(ii) General education revenue for a pupil in a state-approved alternative program without an independent study component must be prorated for a pupil participating for less than a full year, or its equivalent. The district must develop a continual learning plan for the pupil, consistent with section 124D.128, subdivision 3. Each school district that has an area learning center or alternative learning program must reserve revenue in an amount equal to at least 90 percent of the district average general education revenue per pupil unit, minus an amount equal to the product of the formula allowance according to section 126C.10, subdivision 2, times .0485, calculated without basic skills and transportation sparsity revenue, times the number of pupil units generated by students attending an area learning center or alternative learning program. The amount of reserved revenue available under this subdivision may only be spent for program costs associated with the area learning center or alternative learning program. Basic skills revenue generated according to section 126C.10, subdivision 4, by pupils attending the eligible program must be allocated to the program.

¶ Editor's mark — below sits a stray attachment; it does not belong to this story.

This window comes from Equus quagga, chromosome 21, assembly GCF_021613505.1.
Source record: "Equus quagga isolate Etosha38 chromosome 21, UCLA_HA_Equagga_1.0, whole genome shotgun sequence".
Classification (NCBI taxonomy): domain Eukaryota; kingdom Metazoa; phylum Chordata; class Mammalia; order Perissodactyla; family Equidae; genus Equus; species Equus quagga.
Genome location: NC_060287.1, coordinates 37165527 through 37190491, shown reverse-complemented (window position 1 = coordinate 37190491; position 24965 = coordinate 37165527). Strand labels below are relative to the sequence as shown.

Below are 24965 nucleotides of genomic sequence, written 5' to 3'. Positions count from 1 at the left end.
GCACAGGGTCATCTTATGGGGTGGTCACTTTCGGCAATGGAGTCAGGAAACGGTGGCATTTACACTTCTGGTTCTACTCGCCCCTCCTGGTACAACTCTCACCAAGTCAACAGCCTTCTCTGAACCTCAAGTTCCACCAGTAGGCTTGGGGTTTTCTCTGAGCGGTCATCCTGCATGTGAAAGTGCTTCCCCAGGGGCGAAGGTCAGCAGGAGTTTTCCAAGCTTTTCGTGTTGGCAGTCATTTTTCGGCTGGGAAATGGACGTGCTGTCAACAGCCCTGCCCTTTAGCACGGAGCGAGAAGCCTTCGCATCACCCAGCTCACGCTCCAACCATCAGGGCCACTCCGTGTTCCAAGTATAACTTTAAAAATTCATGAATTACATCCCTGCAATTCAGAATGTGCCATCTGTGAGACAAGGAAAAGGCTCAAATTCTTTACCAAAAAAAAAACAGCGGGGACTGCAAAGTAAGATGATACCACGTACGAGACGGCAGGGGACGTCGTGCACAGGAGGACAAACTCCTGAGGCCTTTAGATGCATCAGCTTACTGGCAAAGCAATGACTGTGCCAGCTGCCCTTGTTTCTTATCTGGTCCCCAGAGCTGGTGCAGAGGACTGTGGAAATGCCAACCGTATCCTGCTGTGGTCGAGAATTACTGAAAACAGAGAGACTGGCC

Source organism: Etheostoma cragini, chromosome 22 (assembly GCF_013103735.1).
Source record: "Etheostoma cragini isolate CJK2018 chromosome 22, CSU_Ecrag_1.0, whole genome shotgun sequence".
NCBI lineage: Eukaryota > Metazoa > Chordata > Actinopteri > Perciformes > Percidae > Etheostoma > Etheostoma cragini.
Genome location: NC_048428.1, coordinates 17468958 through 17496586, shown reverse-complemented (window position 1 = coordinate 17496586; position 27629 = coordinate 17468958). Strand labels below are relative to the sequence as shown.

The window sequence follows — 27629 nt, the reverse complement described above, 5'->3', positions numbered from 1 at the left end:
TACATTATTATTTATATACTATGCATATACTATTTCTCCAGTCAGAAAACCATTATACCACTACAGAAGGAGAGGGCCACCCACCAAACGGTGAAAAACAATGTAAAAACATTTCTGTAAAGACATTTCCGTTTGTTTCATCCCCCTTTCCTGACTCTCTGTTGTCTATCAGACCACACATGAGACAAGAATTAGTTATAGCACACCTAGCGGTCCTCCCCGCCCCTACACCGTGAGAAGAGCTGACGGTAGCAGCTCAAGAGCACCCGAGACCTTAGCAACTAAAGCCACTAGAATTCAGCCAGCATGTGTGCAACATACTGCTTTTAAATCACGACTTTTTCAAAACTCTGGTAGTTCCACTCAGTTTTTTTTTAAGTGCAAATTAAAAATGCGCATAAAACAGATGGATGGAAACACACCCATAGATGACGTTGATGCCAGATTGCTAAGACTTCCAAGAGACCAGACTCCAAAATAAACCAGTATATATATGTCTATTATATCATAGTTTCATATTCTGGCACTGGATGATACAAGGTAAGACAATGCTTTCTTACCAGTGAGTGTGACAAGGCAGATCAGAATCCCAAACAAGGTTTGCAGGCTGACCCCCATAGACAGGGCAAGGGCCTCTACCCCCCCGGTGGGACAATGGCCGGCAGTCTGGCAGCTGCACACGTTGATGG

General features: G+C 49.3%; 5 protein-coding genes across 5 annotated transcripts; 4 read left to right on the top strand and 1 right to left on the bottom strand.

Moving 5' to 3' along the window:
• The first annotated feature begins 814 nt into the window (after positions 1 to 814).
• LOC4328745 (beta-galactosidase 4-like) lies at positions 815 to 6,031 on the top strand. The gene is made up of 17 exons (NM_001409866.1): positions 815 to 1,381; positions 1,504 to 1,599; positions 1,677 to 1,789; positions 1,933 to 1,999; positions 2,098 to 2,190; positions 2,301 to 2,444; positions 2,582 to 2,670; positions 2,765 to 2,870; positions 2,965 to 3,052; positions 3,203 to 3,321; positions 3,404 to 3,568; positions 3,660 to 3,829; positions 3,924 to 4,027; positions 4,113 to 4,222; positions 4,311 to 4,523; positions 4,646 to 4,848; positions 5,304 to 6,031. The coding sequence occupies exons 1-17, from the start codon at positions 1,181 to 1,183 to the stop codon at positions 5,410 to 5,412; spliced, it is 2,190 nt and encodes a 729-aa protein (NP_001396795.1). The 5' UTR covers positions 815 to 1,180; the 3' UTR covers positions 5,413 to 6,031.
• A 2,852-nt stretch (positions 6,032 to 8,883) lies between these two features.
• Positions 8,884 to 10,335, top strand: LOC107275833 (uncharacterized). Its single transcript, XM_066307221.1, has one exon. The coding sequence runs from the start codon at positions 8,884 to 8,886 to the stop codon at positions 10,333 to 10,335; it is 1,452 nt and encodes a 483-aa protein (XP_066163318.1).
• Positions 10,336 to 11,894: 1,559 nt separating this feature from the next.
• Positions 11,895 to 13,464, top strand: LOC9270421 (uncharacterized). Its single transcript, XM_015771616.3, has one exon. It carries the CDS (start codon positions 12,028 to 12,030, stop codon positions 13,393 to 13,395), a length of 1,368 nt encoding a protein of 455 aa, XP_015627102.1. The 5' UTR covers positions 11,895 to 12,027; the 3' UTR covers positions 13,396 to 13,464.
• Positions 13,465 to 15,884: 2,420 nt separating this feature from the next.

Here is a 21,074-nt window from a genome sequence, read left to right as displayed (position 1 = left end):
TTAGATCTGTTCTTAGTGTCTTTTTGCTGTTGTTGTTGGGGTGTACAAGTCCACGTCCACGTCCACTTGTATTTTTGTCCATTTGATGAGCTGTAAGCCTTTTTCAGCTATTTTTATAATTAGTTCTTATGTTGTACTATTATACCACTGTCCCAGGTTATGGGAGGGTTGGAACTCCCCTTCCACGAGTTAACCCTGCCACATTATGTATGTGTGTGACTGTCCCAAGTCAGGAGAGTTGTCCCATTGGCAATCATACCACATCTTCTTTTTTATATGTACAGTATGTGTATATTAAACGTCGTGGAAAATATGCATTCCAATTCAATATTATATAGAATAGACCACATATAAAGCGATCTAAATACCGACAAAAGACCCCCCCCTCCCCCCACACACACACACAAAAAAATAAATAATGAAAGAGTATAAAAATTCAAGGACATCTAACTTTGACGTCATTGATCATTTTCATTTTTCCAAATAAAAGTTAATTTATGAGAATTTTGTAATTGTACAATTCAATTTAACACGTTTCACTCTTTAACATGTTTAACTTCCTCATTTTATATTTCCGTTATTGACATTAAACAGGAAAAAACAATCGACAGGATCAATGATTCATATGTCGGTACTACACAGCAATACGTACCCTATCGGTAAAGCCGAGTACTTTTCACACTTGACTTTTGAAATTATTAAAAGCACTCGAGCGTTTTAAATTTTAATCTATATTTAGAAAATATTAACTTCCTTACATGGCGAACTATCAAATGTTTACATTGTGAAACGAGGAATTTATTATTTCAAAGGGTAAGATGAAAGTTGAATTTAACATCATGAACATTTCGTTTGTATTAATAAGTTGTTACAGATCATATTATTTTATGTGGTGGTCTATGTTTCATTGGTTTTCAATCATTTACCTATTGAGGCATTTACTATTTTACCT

(iii) General education revenue for a pupil in a state-approved alternative program that has an independent study component must be paid for each hour of teacher contact time and each hour of independent study time completed toward a credit or graduation standards necessary for graduation. Average daily membership for a pupil shall equal the number of hours of teacher contact time and independent study time divided by 1,020.